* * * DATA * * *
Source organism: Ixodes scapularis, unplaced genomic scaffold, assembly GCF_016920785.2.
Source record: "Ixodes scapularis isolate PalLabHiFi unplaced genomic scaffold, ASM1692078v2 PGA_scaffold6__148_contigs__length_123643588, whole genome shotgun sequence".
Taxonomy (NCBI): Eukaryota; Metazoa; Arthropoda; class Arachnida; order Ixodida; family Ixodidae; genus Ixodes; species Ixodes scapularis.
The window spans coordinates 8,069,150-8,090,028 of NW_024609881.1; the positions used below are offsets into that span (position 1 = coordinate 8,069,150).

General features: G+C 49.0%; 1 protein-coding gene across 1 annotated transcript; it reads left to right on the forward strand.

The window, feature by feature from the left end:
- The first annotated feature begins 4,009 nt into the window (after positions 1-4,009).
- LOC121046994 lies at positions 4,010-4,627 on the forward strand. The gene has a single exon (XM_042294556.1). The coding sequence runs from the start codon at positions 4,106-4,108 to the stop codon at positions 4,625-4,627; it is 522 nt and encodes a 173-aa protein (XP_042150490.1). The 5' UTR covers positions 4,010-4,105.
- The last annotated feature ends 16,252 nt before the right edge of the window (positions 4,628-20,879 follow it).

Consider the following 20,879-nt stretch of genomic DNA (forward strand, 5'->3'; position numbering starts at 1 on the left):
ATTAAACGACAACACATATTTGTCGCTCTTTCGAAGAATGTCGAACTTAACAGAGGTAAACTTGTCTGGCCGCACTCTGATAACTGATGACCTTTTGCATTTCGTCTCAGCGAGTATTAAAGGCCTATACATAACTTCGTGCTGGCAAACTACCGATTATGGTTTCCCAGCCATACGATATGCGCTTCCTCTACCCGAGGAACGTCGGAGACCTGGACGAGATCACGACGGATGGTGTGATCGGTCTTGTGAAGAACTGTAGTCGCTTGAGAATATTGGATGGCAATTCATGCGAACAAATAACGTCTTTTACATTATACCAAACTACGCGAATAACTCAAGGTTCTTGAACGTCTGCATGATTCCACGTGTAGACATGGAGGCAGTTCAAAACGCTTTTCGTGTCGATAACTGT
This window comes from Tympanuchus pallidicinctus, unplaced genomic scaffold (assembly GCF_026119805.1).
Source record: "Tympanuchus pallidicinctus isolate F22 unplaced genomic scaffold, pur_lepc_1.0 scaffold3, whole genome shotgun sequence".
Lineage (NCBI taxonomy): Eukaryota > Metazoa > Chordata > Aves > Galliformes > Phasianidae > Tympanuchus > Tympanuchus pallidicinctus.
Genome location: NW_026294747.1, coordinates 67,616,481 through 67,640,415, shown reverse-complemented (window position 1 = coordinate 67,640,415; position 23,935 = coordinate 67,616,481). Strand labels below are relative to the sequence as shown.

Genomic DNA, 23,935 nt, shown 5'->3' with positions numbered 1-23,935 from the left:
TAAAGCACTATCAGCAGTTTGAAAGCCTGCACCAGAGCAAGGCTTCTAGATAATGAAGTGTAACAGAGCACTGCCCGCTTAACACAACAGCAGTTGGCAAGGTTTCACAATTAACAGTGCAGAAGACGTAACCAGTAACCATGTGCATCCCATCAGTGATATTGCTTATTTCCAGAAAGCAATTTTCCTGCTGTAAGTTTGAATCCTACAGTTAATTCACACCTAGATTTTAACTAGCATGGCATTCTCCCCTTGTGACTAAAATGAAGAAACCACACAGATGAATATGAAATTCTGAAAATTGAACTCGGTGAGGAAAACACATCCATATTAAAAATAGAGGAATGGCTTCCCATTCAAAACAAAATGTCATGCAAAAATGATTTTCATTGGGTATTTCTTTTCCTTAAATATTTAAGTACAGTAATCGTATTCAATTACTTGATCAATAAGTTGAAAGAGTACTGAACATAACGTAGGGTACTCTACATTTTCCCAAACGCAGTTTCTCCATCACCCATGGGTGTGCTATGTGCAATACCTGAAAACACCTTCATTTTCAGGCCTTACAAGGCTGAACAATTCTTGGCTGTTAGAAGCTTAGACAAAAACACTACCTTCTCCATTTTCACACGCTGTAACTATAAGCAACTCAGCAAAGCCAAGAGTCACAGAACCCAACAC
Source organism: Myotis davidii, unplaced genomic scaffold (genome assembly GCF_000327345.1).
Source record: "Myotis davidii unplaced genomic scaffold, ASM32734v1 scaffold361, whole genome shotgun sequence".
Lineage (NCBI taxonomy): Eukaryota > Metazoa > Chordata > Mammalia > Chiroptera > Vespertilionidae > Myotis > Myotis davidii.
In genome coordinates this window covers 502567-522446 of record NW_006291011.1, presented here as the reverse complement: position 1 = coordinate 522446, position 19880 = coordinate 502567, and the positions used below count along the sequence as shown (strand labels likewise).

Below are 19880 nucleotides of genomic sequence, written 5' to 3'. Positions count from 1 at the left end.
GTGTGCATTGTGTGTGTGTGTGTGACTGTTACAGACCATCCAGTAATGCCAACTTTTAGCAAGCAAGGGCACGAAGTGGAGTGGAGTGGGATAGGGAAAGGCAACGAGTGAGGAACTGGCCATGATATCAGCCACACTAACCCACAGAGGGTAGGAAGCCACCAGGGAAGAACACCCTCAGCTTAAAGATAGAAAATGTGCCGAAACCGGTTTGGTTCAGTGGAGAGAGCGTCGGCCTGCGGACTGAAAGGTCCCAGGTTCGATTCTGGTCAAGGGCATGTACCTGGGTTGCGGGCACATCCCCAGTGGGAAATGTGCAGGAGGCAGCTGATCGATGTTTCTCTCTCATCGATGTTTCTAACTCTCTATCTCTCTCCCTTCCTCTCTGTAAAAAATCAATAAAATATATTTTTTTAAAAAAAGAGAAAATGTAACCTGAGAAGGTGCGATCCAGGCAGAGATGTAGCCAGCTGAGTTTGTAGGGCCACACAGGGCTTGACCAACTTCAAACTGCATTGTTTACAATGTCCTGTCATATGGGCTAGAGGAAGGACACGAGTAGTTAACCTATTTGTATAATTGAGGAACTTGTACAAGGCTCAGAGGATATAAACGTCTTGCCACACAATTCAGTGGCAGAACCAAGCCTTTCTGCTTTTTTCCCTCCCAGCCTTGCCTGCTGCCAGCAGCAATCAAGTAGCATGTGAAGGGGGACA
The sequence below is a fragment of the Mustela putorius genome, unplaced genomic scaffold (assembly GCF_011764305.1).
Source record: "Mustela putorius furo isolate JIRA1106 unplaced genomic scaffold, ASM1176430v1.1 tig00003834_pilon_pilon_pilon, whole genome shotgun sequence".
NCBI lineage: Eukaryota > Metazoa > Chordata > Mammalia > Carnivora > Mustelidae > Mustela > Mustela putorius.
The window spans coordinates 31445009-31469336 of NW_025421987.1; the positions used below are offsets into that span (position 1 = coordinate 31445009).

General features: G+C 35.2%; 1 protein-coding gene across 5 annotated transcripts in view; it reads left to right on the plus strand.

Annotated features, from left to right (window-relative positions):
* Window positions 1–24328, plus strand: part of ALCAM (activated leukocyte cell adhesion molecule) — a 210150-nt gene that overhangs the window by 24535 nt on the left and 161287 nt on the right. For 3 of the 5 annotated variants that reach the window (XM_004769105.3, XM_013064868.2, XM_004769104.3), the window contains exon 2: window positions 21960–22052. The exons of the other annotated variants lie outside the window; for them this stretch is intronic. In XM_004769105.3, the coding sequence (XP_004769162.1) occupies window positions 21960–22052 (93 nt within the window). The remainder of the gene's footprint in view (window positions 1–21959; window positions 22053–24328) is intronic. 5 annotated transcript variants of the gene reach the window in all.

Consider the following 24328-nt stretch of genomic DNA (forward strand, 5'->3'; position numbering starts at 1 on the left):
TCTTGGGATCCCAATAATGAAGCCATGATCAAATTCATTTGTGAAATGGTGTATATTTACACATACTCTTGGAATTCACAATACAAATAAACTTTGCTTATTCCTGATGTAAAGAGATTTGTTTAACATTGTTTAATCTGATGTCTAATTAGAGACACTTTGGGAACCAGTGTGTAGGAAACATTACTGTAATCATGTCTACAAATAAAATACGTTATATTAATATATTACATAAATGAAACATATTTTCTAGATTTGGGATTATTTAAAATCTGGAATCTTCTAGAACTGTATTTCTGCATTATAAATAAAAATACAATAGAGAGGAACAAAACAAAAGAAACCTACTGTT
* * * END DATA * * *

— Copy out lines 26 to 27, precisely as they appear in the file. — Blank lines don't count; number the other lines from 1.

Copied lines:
NCBI lineage: Eukaryota > Metazoa > Chordata > Mammalia > Carnivora > Mustelidae > Mustela > Mustela putorius.
The window spans coordinates 31445009-31469336 of NW_025421987.1; the positions used below are offsets into that span (position 1 = coordinate 31445009).